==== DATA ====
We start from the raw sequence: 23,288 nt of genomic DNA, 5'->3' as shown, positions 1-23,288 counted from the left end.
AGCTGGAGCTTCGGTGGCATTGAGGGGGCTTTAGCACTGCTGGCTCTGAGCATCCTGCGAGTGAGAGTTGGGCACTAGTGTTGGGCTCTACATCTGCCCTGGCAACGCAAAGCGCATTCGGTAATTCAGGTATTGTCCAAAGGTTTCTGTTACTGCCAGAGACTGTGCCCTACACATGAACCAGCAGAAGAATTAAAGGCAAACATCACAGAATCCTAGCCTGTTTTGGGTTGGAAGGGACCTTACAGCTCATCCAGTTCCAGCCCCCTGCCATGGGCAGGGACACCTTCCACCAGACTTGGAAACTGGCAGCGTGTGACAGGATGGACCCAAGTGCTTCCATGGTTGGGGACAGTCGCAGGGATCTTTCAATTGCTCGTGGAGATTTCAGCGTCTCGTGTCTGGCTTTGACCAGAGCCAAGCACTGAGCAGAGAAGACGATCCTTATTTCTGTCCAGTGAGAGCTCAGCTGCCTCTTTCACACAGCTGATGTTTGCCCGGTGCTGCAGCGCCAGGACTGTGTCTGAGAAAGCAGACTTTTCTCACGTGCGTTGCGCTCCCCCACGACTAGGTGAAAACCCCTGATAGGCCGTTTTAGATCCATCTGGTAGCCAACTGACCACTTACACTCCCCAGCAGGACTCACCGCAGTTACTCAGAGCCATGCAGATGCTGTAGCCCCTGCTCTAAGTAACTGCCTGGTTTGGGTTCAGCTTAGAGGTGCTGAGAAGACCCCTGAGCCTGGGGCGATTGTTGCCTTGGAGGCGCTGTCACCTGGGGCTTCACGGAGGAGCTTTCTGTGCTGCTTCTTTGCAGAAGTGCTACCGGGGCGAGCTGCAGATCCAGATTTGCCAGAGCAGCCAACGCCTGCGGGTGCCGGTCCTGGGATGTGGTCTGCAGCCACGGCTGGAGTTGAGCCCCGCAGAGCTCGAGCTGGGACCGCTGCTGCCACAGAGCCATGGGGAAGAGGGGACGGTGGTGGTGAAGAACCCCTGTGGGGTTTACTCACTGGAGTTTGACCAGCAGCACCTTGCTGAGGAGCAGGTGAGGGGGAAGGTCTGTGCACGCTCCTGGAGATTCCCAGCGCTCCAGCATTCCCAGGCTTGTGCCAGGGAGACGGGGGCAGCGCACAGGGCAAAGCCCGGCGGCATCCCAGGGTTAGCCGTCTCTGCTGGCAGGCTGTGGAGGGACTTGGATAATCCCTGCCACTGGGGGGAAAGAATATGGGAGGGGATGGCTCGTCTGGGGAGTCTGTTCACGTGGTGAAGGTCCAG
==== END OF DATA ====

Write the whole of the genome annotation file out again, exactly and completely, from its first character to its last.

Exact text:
We start from the raw sequence: 23,288 nt of genomic DNA, 5'->3' as shown, positions 1-23,288 counted from the left end.
AGCTGGAGCTTCGGTGGCATTGAGGGGGCTTTAGCACTGCTGGCTCTGAGCATCCTGCGAGTGAGAGTTGGGCACTAGTGTTGGGCTCTACATCTGCCCTGGCAACGCAAAGCGCATTCGGTAATTCAGGTATTGTCCAAAGGTTTCTGTTACTGCCAGAGACTGTGCCCTACACATGAACCAGCAGAAGAATTAAAGGCAAACATCACAGAATCCTAGCCTGTTTTGGGTTGGAAGGGACCTTACAGCTCATCCAGTTCCAGCCCCCTGCCATGGGCAGGGACACCTTCCACCAGACTTGGAAACTGGCAGCGTGTGACAGGATGGACCCAAGTGCTTCCATGGTTGGGGACAGTCGCAGGGATCTTTCAATTGCTCGTGGAGATTTCAGCGTCTCGTGTCTGGCTTTGACCAGAGCCAAGCACTGAGCAGAGAAGACGATCCTTATTTCTGTCCAGTGAGAGCTCAGCTGCCTCTTTCACACAGCTGATGTTTGCCCGGTGCTGCAGCGCCAGGACTGTGTCTGAGAAAGCAGACTTTTCTCACGTGCGTTGCGCTCCCCCACGACTAGGTGAAAACCCCTGATAGGCCGTTTTAGATCCATCTGGTAGCCAACTGACCACTTACACTCCCCAGCAGGACTCACCGCAGTTACTCAGAGCCATGCAGATGCTGTAGCCCCTGCTCTAAGTAACTGCCTGGTTTGGGTTCAGCTTAGAGGTGCTGAGAAGACCCCTGAGCCTGGGGCGATTGTTGCCTTGGAGGCGCTGTCACCTGGGGCTTCACGGAGGAGCTTTCTGTGCTGCTTCTTTGCAGAAGTGCTACCGGGGCGAGCTGCAGATCCAGATTTGCCAGAGCAGCCAACGCCTGCGGGTGCCGGTCCTGGGATGTGGTCTGCAGCCACGGCTGGAGTTGAGCCCCGCAGAGCTCGAGCTGGGACCGCTGCTGCCACAGAGCCATGGGGAAGAGGGGACGGTGGTGGTGAAGAACCCCTGTGGGGTTTACTCACTGGAGTTTGACCAGCAGCACCTTGCTGAGGAGCAGGTGAGGGGGAAGGTCTGTGCACGCTCCTGGAGATTCCCAGCGCTCCAGCATTCCCAGGCTTGTGCCAGGGAGACGGGGGCAGCGCACAGGGCAAAGCCCGGCGGCATCCCAGGGTTAGCCGTCTCTGCTGGCAGGCTGTGGAGGGACTTGGATAATCCCTGCCACTGGGGGGAAAGAATATGGGAGGGGATGGCTCGTCTGGGGAGTCTGTTCACGTGGTGAAGGTCCAG